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Microsoft Uses Cabbies and Fancy Math to Provide Better Driving Directions Microsoft, Cabbies Team Up to Improve GPS Directions Microsoft Uses Cabbies and Fancy Math to Provide Better Driving Directions Microsoft, Cabbies Team Up to Improve GPS Directions

Microsoft Uses Cabbies and Fancy Math to Provide Better Driving Directions Microsoft, Cabbies Team Up to Improve GPS Directions

by Alex Goldmark
November 10, 2010


Does your GPS know how to navigate city traffic? Hardly. And certainly not better than a cabbie 20 years on the job. That's the premise of an ingenious project at Microsoft Research called T-Drive.

Anyone who has ever driven in a city knows there's often a faster route—down a side street, or a bit longer on the odometer but far speedier, maybe the lights are longer. Anyway, GPS isn't so good at making the call to get off the highway and hit the back streets. So, researchers Xing Xie and Yu Zheng turned to the experts: over 33,000 cabbies in China. They monitored the GPS locations and times of taxis over three months to determine which routes were the fastest, essentially mining their collective intelligence and human knowledge to defeat the machine algorithm using something called Variance-Entropy-Based Clustering. The data revealed which stretches of which roads were consistently chosen, and which were avoided and when.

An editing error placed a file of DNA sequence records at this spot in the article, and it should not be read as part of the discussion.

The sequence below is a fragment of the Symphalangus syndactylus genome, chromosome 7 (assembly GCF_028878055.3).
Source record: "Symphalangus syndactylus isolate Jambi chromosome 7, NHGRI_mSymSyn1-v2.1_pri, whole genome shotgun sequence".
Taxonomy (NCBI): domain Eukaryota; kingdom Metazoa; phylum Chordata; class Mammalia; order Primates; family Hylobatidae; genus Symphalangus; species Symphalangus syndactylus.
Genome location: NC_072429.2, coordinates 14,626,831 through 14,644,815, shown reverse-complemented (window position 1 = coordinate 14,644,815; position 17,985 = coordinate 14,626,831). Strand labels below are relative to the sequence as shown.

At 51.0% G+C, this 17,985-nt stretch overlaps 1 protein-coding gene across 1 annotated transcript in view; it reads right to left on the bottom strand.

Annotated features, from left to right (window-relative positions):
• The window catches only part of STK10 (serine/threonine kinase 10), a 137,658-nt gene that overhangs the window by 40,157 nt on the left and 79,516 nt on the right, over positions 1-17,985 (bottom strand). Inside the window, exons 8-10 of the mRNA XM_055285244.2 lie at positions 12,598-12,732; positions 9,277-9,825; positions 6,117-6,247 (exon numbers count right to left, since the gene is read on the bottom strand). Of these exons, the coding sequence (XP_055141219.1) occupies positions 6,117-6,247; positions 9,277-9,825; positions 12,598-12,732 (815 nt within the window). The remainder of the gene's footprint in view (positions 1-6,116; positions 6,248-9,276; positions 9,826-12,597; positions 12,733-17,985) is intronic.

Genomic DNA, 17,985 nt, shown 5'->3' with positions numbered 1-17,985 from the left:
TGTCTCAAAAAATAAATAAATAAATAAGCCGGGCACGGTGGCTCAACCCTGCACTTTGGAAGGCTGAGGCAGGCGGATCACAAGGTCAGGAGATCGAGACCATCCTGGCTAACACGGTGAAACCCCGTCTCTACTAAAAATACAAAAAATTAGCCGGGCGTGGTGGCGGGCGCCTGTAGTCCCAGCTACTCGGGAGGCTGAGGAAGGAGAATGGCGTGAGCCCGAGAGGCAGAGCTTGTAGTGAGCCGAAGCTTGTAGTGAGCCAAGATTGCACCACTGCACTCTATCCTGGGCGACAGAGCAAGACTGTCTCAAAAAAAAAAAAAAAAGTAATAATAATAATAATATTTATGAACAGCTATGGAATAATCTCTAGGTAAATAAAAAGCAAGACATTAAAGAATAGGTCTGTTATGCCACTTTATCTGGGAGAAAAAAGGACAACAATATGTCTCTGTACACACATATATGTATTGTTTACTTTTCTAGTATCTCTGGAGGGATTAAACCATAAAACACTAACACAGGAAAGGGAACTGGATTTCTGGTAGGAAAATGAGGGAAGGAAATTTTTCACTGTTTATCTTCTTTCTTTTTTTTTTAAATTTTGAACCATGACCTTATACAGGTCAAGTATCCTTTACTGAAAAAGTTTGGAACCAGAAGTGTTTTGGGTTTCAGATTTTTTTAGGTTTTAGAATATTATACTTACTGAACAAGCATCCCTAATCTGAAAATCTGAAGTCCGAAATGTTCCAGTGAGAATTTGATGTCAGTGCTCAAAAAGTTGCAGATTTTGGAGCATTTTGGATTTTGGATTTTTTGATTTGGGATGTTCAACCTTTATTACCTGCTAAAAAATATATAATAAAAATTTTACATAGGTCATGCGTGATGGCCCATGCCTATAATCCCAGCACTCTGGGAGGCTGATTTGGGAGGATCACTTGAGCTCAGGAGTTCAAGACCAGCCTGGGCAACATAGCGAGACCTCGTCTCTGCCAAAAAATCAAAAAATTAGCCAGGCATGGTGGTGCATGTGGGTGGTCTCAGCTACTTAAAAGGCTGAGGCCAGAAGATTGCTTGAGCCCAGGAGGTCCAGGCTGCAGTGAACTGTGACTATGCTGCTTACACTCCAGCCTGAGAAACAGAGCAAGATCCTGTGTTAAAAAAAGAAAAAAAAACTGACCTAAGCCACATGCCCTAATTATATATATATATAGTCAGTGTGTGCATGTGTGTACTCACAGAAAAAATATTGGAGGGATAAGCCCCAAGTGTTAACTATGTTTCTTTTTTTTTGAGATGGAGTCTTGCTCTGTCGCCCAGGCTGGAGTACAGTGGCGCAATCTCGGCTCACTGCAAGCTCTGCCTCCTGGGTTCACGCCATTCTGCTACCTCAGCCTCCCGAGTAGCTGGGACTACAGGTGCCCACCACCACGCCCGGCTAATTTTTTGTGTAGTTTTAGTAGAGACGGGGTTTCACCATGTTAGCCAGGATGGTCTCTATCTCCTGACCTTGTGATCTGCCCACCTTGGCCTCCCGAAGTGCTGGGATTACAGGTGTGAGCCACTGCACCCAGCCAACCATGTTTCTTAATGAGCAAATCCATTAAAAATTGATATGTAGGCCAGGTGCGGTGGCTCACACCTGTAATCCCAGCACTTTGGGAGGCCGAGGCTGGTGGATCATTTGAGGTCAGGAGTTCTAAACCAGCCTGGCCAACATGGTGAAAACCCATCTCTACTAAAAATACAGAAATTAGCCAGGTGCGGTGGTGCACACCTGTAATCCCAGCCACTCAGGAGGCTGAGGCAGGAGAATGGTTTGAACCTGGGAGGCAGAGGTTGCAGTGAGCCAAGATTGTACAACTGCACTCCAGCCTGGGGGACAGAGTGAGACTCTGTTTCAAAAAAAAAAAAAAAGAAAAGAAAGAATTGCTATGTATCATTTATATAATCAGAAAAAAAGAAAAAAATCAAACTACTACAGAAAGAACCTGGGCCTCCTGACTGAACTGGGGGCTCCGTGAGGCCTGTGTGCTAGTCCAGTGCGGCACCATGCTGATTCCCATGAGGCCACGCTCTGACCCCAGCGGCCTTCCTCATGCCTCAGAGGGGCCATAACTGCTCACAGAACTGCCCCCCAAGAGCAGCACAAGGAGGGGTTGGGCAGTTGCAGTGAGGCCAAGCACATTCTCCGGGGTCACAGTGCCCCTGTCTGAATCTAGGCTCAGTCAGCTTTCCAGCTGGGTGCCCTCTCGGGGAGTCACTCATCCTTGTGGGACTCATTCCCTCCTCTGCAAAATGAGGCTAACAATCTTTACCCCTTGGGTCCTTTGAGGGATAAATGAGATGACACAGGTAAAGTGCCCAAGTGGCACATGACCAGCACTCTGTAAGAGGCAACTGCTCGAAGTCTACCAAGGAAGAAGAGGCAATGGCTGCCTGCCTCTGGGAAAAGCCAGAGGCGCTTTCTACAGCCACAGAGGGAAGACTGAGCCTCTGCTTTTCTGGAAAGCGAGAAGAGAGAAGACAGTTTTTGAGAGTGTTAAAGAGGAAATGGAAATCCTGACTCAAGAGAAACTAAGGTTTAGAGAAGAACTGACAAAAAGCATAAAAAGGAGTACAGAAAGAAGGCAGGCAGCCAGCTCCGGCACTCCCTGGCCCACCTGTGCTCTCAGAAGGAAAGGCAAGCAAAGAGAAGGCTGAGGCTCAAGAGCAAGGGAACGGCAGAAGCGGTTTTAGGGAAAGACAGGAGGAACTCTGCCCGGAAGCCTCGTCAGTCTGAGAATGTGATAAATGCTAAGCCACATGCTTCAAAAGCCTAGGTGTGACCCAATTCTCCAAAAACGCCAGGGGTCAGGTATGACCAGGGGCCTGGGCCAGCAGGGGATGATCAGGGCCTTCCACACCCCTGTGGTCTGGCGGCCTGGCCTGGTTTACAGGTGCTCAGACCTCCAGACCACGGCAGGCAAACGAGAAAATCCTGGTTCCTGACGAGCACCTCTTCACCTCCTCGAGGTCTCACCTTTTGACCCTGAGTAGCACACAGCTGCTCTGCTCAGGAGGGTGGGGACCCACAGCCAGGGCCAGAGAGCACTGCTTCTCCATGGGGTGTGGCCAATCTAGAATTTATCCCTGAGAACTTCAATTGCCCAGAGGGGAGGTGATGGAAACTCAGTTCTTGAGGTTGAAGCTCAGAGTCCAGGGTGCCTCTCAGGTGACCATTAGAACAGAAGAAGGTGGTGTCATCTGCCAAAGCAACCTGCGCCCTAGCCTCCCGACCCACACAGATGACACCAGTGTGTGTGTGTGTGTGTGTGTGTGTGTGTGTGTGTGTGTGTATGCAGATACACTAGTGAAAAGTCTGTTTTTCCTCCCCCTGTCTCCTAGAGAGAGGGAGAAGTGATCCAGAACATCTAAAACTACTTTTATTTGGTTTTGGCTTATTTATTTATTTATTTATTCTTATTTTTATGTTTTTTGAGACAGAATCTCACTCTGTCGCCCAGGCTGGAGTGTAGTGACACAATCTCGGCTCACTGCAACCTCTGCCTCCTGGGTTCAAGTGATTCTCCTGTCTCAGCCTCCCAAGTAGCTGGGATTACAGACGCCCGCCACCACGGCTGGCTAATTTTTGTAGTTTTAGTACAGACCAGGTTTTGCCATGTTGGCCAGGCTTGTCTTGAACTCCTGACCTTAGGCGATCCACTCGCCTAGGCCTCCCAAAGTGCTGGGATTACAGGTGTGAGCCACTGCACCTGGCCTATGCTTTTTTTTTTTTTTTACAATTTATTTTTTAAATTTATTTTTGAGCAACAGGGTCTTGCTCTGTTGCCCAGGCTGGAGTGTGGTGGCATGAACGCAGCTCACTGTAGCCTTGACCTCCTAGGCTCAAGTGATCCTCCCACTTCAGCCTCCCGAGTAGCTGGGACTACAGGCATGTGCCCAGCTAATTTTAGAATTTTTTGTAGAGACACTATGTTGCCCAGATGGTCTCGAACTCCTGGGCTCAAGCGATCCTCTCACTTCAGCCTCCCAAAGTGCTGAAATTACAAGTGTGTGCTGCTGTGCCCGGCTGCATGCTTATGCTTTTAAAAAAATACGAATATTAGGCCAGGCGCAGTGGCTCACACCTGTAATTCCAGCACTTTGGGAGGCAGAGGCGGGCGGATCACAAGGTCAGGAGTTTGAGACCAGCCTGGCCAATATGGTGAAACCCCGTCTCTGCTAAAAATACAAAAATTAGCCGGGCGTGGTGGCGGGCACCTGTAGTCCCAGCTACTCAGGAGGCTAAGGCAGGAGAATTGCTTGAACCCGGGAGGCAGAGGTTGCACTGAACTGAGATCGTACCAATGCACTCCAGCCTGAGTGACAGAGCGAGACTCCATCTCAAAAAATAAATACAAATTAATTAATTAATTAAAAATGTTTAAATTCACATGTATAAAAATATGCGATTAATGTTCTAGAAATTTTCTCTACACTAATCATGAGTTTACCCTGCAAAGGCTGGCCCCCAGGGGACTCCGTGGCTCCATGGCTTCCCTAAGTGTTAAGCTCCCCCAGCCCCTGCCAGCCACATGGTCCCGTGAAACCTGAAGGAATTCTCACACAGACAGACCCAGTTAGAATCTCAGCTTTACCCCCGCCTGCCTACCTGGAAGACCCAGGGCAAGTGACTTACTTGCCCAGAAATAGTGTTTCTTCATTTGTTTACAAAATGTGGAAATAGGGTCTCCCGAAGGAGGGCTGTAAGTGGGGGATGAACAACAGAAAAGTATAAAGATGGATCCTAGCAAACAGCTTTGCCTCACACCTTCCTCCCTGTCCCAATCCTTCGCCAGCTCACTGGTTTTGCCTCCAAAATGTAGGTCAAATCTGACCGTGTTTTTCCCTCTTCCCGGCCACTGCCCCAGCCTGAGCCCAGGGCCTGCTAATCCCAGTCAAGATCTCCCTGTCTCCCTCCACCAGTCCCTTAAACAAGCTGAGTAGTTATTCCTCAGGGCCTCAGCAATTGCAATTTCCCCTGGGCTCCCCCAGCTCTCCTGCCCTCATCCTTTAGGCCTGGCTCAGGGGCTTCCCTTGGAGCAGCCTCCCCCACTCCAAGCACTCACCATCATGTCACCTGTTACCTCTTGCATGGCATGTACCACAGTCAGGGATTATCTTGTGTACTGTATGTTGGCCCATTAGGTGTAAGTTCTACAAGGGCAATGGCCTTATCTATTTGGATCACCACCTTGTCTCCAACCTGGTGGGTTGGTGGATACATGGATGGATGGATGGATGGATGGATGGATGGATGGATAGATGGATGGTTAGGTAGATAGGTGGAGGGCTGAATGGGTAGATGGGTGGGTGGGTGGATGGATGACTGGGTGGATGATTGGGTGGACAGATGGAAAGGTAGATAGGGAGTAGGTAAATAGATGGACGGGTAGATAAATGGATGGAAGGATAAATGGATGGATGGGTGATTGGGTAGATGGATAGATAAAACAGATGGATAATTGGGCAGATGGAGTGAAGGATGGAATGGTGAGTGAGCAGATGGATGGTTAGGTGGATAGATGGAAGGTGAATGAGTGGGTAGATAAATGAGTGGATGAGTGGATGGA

Right now GPS, Mapquest, and the rest of them use distance and posted speed limits to choose your route. That's about as useful in dense cities as asking a tourist for directions. So there's clearly room for improvement. In the end, Xing and Yu were able to build a model that consistently beat traditional GPS directions by about five minutes for a 30-minute ride. Not bad.

They've made a prototype available for members of Microsoft Corp to test out. To have this work in U.S. cities, they'd have to repeat the massive data gathering undertaking in each city. That's only possible if the expert drivers are GPS equipped—and don't follow the suggested directions. It's probably worth the effort, though. After all, time is money, and five minutes per ride adds up.

Via MIT Technology ReviewImage: Microsoft Research

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